- Special car rental privileges from National, Avis, and Silvercar
- More benefits that you can find on the Chase Website
Lets zero in on the Priority Pass Select lounge access and the 1:1 point transfer. Both can be obscenely valuable. In the United States alone, this pass will give you access to lounges at busy airports in New York, Los Angeles, Chicago, Dallas, Houston, Boston, and more. Those lounges are going to hook you up with complimentary snacks and beverages, to say nothing of the quiet more relaxed space outside of busy gate areas. There are even more in-network lounges internationally.
The 1:1 point transfer ratio could be an even bigger deal for you, because it allows you to transfer your points into accounts you have direct with the airlines. This is particularly useful if you’re looking to fly first class internationally, as often these seats are far cheaper with airline points / miles than they are in cash.
What does it cost?
Face value is a $450 annual fee. Many folks tell me that they prefer to not “pay” for a card with an annual fee, but frankly that’s (usually) nonsense. The aforementioned $300 travel rebate knocks the real value of the annual fee down to $150, an amount many will easily make up between the complimentary drinks in lounges and the already-discussed points earning.
Who should get it?
The Chase Sapphire Reserve is a no-brainer if you spend more than $300 per year on travel of any kind. Obviously the more you travel and eat at restaurants, the more valuable the card becomes. Anyone currently toting around the Chase Sapphire Preferred card (Chase’s next tier down) should absolutely upgrade, though it’s wise to do so with a completely new card application (rather than just calling to upgrade your existing card) so you can snatch the 100,000 point bonus. Sapphire Preferred carries a $95 annual fee, so if you buy my logic about the Reserve’s $300 travel credit making its real annual fee $150, you’re basically paying $55 more per year for lounge access and much better point earning (Preferred currently offers 2x points for dining and travel, and only a 25% redemption bonus).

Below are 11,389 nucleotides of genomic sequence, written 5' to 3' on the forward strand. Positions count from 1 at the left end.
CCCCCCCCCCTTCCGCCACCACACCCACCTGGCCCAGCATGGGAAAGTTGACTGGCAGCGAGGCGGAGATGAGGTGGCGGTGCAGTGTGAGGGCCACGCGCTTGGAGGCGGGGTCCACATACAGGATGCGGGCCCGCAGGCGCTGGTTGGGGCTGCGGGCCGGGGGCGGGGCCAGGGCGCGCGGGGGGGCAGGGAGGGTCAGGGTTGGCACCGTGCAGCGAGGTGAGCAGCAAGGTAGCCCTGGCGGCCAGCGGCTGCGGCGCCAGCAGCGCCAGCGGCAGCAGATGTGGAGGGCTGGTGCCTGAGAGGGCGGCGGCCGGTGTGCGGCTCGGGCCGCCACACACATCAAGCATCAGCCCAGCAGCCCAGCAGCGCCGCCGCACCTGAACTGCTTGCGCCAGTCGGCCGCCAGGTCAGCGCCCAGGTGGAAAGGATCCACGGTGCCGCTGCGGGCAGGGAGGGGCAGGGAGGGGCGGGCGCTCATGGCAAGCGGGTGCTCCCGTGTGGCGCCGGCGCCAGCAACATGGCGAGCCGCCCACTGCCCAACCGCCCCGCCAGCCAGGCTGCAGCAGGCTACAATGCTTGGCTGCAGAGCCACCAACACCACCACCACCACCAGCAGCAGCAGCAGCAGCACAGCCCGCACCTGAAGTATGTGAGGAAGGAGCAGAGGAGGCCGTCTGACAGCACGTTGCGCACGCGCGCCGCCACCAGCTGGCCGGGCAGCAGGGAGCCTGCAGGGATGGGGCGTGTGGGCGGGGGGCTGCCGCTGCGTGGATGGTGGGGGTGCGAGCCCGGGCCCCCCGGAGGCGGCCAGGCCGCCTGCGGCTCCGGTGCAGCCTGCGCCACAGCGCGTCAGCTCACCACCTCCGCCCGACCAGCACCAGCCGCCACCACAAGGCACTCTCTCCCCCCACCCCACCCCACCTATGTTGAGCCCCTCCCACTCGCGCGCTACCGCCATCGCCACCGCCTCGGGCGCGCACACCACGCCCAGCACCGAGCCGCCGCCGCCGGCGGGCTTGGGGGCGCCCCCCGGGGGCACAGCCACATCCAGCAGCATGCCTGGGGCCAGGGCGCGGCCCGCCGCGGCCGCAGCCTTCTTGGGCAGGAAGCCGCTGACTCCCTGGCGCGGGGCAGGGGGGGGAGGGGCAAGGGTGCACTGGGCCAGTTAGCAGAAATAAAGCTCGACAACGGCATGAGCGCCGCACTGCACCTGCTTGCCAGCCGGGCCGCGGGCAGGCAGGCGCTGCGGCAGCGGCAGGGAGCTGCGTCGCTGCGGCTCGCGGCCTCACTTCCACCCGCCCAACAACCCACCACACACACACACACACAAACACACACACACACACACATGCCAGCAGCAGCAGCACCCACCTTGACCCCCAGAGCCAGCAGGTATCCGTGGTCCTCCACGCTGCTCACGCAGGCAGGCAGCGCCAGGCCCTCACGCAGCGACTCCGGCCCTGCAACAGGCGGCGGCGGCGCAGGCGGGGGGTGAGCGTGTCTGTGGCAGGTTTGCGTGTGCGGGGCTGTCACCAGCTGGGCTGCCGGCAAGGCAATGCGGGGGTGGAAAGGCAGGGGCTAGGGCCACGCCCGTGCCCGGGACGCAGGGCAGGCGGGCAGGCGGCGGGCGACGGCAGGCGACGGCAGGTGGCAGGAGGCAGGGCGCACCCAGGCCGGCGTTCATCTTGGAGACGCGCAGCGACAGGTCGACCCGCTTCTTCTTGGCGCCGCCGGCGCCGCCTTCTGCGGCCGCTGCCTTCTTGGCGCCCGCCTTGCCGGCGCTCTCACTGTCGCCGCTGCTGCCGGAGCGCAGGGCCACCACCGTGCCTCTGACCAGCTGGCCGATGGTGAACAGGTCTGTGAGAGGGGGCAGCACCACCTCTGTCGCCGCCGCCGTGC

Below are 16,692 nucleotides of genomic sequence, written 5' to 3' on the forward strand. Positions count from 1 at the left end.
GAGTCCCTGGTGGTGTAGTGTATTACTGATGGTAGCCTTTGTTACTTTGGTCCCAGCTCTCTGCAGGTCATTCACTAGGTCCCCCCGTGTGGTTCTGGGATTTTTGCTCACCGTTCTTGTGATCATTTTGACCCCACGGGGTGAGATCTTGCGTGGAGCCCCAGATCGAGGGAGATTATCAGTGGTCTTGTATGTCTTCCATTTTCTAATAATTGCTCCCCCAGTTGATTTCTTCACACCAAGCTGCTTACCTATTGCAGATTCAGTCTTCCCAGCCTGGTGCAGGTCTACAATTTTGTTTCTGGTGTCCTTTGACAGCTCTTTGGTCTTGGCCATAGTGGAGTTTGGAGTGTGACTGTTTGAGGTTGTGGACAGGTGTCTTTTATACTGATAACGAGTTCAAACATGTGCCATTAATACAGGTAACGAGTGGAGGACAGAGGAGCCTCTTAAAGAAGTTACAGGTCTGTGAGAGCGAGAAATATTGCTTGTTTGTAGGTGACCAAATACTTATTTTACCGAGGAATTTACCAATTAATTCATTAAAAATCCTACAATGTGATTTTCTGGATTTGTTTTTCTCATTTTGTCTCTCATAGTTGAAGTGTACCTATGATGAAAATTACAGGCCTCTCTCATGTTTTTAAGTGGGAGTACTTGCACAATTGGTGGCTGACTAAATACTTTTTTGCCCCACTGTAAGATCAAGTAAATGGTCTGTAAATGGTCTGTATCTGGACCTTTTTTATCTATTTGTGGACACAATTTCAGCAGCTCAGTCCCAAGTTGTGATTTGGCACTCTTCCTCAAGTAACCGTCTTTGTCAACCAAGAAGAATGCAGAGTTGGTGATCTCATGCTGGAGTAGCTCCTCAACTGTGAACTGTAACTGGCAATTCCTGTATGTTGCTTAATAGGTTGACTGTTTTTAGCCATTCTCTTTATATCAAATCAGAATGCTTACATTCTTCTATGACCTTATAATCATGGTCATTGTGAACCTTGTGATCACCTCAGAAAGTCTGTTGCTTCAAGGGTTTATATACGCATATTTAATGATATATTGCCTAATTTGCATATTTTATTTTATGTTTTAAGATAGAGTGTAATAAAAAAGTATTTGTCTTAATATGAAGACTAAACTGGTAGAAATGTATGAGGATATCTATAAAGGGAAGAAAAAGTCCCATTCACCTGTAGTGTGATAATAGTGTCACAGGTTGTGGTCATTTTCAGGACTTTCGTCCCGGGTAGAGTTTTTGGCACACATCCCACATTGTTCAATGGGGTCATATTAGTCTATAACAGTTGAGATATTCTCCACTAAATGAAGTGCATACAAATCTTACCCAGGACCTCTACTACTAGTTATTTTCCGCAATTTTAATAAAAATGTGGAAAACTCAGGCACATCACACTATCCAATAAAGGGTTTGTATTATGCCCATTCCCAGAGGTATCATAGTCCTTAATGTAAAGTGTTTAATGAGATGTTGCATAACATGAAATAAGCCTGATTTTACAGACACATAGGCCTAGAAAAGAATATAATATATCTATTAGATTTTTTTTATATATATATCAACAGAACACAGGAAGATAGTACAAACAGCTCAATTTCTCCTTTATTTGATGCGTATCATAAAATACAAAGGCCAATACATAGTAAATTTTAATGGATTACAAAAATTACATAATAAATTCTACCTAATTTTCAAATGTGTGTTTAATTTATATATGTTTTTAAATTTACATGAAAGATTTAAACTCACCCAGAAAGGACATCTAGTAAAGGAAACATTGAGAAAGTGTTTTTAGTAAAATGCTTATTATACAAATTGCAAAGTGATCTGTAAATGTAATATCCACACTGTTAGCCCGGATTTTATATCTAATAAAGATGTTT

Who should not get it?
The card is too new for the Internet to have generated enough good data points on which ranges of credit score + annual income + other factors are sufficient to actually be approved for the Chase Sapphire Reserve. However, assuming you could get accepted, we'll say Reserve is not for you if you don’t spend at least $300 per year on travel, or don’t really care much about traveling. Also, if you regularly stay four or more consecutive nights at the same hotel, you might find that the Citi Prestige’s “Fourth Night Free” benefit makes that a better card option for you. Likewise, if you are a frequent Delta traveler or if you frequently fly through an airport with one of the amazing American Express Centurion Lounges (DFW, IAH, LAS, LGA, MIA, SEA, or SFO), you might find the AMEX Platinum is a better value. Nothing wrong with having Chase Sapphire Reserve in addition to, but it is only in these limited circumstances that I see one of its competitors being a better value.